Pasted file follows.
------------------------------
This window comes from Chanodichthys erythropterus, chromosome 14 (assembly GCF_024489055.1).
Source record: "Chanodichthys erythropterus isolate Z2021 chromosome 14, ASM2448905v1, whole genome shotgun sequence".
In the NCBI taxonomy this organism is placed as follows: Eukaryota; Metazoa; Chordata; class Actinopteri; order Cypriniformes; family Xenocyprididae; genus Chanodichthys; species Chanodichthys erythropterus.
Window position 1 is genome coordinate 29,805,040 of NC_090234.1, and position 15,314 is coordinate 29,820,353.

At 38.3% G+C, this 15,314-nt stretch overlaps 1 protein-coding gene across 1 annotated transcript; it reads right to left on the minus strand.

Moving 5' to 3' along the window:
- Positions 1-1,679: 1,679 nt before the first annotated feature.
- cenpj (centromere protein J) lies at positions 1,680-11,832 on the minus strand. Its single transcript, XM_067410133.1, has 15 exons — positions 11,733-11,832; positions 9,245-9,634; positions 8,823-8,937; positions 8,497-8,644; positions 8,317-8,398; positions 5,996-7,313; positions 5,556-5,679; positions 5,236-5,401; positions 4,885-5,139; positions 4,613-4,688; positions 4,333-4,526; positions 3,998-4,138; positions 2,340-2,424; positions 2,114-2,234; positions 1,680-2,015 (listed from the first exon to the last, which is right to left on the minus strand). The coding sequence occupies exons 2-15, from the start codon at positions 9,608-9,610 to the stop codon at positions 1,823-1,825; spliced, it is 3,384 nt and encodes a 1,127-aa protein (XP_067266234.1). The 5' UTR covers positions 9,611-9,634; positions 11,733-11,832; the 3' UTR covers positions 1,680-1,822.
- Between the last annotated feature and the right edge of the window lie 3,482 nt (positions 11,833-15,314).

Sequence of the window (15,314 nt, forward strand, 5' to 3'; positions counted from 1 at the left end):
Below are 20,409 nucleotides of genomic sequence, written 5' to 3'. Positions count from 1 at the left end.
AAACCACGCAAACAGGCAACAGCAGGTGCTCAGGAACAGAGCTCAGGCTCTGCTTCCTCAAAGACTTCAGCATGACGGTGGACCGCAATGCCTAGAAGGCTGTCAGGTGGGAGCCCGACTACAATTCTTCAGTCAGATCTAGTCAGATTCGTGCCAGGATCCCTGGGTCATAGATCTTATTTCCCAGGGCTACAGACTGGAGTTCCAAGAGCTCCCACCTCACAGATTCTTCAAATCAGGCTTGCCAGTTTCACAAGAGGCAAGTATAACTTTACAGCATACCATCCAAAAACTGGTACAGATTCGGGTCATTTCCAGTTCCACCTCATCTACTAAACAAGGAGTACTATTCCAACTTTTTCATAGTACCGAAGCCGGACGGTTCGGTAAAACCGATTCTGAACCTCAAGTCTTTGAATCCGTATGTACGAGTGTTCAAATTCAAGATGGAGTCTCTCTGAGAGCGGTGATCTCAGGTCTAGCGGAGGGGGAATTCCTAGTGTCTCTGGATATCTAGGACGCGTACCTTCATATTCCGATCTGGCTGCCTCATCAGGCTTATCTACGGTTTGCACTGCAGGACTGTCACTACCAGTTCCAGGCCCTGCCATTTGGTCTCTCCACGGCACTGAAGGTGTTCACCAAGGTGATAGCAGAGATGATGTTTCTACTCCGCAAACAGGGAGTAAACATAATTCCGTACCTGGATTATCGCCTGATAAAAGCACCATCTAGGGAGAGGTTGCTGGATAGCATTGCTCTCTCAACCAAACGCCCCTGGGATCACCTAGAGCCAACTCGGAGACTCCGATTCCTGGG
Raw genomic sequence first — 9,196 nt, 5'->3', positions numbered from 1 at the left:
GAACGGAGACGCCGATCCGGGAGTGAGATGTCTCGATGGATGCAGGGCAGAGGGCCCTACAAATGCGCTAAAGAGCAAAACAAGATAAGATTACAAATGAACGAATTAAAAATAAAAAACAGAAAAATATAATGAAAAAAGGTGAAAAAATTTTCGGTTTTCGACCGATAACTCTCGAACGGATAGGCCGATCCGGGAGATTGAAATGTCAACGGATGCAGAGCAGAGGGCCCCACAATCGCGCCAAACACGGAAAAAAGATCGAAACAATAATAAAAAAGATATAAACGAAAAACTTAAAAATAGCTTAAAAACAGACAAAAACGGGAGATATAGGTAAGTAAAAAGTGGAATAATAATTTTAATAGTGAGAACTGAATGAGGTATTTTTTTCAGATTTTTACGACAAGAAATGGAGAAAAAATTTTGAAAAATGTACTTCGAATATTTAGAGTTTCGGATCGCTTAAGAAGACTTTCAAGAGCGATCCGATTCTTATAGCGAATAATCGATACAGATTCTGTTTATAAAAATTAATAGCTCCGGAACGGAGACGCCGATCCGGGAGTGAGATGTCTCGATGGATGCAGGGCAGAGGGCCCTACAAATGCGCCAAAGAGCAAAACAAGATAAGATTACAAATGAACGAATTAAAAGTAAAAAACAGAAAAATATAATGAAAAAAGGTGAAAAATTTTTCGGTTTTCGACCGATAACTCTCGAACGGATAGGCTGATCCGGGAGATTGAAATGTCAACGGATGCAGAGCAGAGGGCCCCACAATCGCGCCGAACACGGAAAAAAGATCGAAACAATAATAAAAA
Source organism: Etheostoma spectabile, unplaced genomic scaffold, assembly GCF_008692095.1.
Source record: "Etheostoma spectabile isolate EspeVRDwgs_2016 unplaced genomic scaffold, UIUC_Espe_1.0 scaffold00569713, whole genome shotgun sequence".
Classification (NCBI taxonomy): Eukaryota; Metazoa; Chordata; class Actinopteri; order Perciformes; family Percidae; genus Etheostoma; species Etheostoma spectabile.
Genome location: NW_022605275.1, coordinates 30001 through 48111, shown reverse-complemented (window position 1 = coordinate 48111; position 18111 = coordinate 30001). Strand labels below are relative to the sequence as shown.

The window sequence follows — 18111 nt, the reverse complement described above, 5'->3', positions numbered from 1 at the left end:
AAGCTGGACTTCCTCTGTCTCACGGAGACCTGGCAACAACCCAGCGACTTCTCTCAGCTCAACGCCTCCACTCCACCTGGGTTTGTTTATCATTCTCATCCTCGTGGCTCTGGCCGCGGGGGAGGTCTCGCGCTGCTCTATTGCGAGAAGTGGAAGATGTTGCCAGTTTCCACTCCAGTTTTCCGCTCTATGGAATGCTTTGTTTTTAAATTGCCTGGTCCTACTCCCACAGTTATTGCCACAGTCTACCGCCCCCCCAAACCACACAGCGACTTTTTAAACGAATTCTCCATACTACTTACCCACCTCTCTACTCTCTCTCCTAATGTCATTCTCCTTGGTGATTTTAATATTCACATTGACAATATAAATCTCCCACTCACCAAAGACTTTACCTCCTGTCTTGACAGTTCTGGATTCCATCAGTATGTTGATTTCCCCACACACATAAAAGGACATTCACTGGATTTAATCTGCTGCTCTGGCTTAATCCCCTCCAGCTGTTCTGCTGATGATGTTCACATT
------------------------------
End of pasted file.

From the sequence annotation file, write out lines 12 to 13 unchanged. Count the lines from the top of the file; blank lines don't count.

AAACCACGCAAACAGGCAACAGCAGGTGCTCAGGAACAGAGCTCAGGCTCTGCTTCCTCAAAGACTTCAGCATGACGGTGGACCGCAATGCCTAGAAGGCTGTCAGGTGGGAGCCCGACTACAATTCTTCAGTCAGATCTAGTCAGATTCGTGCCAGGATCCCTGGGTCATAGATCTTATTTCCCAGGGCTACAGACTGGAGTTCCAAGAGCTCCCACCTCACAGATTCTTCAAATCAGGCTTGCCAGTTTCACAAGAGGCAAGTATAACTTTACAGCATACCATCCAAAAACTGGTACAGATTCGGGTCATTTCCAGTTCCACCTCATCTACTAAACAAGGAGTACTATTCCAACTTTTTCATAGTACCGAAGCCGGACGGTTCGGTAAAACCGATTCTGAACCTCAAGTCTTTGAATCCGTATGTACGAGTGTTCAAATTCAAGATGGAGTCTCTCTGAGAGCGGTGATCTCAGGTCTAGCGGAGGGGGAATTCCTAGTGTCTCTGGATATCTAGGACGCGTACCTTCATATTCCGATCTGGCTGCCTCATCAGGCTTATCTACGGTTTGCACTGCAGGACTGTCACTACCAGTTCCAGGCCCTGCCATTTGGTCTCTCCACGGCACTGAAGGTGTTCACCAAGGTGATAGCAGAGATGATGTTTCTACTCCGCAAACAGGGAGTAAACATAATTCCGTACCTGGATTATCGCCTGATAAAAGCACCATCTAGGGAGAGGTTGCTGGATAGCATTGCTCTCTCAACCAAACGCCCCTGGGATCACCTAGAGCCAACTCGGAGACTCCGATTCCTGGG
Raw genomic sequence first — 9,196 nt, 5'->3', positions numbered from 1 at the left: